Another writer … on not writing.
For someone who calls herself a writer, I seem to spend an awful lot of time doing anything but. Some of the reasons for this are legitimate. I do, for example, have a full time, ‘regular’ day job. I also have two part time jobs in addition to the regular daytime gig. None of these jobs have anything to do with writing. I ALSO try to freelance in what spare time I have. Thing is — I’m usually so exhausted from my day-to-day put-food-on-the-table grind that writing is often the last thing in the world I want to do.
This blog … ahem … is a perfect example of this phenomenon. I started this blog because I thought it would be a good way of forcing myself to write more than once every few weeks. New blog! said my enthusiastic, there’s-nothing-a-little-elbow-grease-can’t-fix inner voice. Now you can write every day! (Or if not every day, then every week. You can talk about writing. You can talk about books. You can talk about how you’re avoiding writing and books. Because at least you’ll be writing. RIGHT?)
And, well, more than a month has now gone by since my last post. It would seem, blogosphere friends, that this online chronicle has become yet another thing to avoid.
Why do we do this? Because of course I’m not the only writer in the history of the universe who has ever tried to avoid doing that thing they love the most. A few years ago, I wrote about procrastination. The research for that article yielded a wealth of information, and not a few links to other blogs and articles that discussed the phenomenon in depth. (And yes, I’m well aware of the irony, here. How much time did I waste looking at all of this stuff? Lots. It was heavenly.) So at least, at the end of the day, I know I’m not alone. But that doesn’t solve the problem, does it. It would seem, naturally, that the only thing which WILL solve this issue is to sit down, get out that pen, and get to it. Or, in the case of a writer’s blog, to whip out the keyboard and type, type away.
Writing is so much about balance — balancing words on the page, balancing your desires as a writer with the realities of your everyday life. Balancing your fear of that blank page or computer screen with your enthusiasm for those moments when the words actually appear, when they come into your mind as if from nowhere at all. But most of all, it is about balancing yourself on that sharp edge of discipline, about keeping yourself at your work without letting it consume you. I am not good at this. Late last year, when I was finishing the first draft of my new novel, I had almost no life at all. I felt guilty if I spent time with friends, and I cursed each minute that saw me doing anything other than writing. That was because that particular project had moved from the nebulous, who-knows-what-the-hell-I’m-trying-to-say stage into something concrete, something that had substance. I was excited about the project because I could see it finally taking shape. I wanted it to consume me, and so I let it.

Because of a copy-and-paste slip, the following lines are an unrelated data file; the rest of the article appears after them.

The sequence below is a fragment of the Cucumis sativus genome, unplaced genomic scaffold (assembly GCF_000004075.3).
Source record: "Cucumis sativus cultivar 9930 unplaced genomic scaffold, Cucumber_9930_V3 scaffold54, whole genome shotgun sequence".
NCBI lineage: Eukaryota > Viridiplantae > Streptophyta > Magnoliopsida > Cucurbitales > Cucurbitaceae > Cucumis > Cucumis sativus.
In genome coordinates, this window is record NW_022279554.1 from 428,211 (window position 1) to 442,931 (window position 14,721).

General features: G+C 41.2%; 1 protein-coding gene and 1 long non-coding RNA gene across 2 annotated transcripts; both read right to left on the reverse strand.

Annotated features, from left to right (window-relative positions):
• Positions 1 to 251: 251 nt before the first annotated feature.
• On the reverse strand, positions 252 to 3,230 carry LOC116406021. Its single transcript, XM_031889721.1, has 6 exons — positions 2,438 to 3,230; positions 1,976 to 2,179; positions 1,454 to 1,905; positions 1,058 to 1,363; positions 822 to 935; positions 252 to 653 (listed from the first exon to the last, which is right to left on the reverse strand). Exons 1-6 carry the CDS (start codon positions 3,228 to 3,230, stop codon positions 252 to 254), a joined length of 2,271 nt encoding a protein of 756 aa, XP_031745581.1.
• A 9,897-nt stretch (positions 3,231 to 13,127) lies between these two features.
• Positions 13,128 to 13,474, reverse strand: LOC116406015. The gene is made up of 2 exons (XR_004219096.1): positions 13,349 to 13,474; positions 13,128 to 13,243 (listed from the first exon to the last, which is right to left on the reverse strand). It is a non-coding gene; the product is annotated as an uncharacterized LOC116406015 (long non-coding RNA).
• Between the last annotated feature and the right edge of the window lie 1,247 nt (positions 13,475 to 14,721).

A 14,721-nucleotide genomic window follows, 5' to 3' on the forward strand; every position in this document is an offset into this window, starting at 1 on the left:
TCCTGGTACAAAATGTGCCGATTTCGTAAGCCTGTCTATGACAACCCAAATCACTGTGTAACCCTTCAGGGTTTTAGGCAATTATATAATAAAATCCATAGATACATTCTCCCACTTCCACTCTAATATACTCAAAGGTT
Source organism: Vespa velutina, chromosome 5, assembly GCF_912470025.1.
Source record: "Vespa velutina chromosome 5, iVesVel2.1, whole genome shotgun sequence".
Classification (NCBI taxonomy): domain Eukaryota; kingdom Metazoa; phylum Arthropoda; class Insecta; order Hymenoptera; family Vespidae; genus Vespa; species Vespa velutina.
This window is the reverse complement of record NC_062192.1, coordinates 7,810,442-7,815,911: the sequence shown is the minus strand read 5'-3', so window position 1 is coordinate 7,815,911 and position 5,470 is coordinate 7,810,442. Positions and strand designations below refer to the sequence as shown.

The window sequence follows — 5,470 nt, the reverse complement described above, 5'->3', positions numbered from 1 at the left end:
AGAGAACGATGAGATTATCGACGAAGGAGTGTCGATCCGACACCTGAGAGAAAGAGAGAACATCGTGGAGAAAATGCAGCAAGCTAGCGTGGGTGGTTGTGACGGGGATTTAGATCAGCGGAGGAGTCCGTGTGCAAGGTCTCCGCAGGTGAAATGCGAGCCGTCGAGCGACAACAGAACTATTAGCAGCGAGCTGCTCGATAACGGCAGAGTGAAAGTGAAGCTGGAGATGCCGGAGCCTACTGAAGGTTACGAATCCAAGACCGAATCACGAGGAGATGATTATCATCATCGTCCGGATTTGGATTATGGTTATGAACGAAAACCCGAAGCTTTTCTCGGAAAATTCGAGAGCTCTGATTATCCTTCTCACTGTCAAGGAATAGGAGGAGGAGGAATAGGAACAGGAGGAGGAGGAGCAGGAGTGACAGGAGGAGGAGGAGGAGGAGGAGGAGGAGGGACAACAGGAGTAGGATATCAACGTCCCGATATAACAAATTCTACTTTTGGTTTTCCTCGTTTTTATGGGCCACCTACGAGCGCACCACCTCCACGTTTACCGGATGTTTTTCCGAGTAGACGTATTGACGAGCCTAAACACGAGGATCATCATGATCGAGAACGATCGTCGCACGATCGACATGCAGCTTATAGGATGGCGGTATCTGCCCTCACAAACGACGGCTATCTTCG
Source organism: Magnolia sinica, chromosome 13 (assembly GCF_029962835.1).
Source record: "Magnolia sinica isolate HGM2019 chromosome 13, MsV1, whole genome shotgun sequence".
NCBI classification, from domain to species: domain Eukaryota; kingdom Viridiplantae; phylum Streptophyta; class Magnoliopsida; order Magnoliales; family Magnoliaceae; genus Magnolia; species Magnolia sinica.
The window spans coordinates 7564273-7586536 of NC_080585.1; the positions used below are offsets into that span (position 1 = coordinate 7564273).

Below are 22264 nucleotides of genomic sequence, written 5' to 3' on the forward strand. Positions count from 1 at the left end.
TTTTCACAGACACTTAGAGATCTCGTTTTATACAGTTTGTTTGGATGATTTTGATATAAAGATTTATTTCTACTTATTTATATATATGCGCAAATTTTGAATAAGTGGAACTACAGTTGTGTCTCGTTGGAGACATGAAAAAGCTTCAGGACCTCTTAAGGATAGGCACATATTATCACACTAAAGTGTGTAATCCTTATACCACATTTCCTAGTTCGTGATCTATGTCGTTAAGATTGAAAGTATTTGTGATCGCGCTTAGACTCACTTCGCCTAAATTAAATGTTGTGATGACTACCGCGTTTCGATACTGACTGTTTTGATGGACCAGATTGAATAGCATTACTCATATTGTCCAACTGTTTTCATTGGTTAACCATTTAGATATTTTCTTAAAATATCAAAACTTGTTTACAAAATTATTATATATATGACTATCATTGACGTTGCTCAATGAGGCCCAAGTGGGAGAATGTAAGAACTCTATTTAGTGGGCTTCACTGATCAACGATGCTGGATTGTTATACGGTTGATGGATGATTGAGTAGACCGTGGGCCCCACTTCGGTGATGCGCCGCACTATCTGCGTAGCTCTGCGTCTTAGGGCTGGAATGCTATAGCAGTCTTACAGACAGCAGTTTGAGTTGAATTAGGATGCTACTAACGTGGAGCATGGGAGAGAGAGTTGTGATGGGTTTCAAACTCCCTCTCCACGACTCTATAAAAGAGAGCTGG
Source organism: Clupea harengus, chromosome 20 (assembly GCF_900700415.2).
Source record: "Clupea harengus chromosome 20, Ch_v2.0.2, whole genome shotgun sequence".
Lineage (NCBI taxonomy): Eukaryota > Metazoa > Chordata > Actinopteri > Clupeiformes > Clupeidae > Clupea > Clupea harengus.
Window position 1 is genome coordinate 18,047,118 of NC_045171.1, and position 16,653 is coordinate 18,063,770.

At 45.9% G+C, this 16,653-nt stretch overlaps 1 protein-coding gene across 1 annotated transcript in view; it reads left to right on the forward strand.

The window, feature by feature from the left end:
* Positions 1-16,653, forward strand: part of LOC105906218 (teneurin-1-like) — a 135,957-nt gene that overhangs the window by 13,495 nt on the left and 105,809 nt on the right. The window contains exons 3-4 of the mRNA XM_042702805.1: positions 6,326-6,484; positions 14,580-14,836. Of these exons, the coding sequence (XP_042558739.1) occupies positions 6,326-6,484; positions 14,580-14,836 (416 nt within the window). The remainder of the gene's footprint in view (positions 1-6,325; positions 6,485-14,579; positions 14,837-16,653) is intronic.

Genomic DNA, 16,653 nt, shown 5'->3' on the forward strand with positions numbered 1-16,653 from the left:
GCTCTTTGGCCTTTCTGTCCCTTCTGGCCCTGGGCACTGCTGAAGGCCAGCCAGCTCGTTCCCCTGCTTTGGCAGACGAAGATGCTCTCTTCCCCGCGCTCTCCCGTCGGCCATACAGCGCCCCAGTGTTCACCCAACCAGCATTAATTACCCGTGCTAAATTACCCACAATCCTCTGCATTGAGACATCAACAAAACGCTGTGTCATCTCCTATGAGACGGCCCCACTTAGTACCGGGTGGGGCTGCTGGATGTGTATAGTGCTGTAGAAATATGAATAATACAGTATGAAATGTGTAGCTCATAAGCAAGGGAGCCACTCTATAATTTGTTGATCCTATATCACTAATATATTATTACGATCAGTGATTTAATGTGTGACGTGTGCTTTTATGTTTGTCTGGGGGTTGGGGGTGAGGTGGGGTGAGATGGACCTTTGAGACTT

Now, these months on and nearing the end of revisions for that same novel, I find my enthusiasm all but gone. This lack of passion has bled into everything. Is it just a cycle? Is it a symptom of something more serious? I don’t know — although I’m guessing the former is true, because I have started to think about a new novel and the enthusiasm for that one is slowly starting to fill my day. I am hoping that this is just the way of things — my pattern, my rhythm. In the meantime, I’ll try to remember that the blog is good practice. That I’ve set this as a practice for myself and should keep at it, even if I worry that I’ve nothing interesting to say.
At least once a week, folks. Form now on — that’s the plan, and the promise. We’ll see what happens!